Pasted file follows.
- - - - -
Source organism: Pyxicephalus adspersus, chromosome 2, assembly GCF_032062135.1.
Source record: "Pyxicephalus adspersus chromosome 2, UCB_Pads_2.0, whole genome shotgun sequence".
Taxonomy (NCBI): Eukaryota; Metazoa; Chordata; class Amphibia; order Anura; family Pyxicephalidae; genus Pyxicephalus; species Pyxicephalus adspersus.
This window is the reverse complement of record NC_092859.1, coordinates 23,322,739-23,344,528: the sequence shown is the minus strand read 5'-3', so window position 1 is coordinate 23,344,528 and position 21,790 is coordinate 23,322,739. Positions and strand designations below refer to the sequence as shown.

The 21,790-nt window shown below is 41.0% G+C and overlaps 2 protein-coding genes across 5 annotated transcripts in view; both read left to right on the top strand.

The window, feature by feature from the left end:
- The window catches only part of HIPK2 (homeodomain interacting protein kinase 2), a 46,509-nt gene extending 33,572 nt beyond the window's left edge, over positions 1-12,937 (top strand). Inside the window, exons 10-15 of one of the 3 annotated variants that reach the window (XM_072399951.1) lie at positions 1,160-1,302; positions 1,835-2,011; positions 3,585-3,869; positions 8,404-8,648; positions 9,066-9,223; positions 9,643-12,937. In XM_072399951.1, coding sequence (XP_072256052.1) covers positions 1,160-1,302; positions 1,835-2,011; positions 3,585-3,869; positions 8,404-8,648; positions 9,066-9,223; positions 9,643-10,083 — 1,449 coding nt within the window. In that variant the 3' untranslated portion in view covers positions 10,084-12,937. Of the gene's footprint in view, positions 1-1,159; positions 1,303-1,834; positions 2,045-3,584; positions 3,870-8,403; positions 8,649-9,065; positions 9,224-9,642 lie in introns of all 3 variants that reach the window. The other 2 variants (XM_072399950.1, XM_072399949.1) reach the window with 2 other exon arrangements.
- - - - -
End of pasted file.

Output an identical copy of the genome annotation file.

Source organism: Pyxicephalus adspersus, chromosome 2, assembly GCF_032062135.1.
Source record: "Pyxicephalus adspersus chromosome 2, UCB_Pads_2.0, whole genome shotgun sequence".
Taxonomy (NCBI): Eukaryota; Metazoa; Chordata; class Amphibia; order Anura; family Pyxicephalidae; genus Pyxicephalus; species Pyxicephalus adspersus.
This window is the reverse complement of record NC_092859.1, coordinates 23,322,739-23,344,528: the sequence shown is the minus strand read 5'-3', so window position 1 is coordinate 23,344,528 and position 21,790 is coordinate 23,322,739. Positions and strand designations below refer to the sequence as shown.

The 21,790-nt window shown below is 41.0% G+C and overlaps 2 protein-coding genes across 5 annotated transcripts in view; both read left to right on the top strand.

The window, feature by feature from the left end:
- The window catches only part of HIPK2 (homeodomain interacting protein kinase 2), a 46,509-nt gene extending 33,572 nt beyond the window's left edge, over positions 1-12,937 (top strand). Inside the window, exons 10-15 of one of the 3 annotated variants that reach the window (XM_072399951.1) lie at positions 1,160-1,302; positions 1,835-2,011; positions 3,585-3,869; positions 8,404-8,648; positions 9,066-9,223; positions 9,643-12,937. In XM_072399951.1, coding sequence (XP_072256052.1) covers positions 1,160-1,302; positions 1,835-2,011; positions 3,585-3,869; positions 8,404-8,648; positions 9,066-9,223; positions 9,643-10,083 — 1,449 coding nt within the window. In that variant the 3' untranslated portion in view covers positions 10,084-12,937. Of the gene's footprint in view, positions 1-1,159; positions 1,303-1,834; positions 2,045-3,584; positions 3,870-8,403; positions 8,649-9,065; positions 9,224-9,642 lie in introns of all 3 variants that reach the window. The other 2 variants (XM_072399950.1, XM_072399949.1) reach the window with 2 other exon arrangements.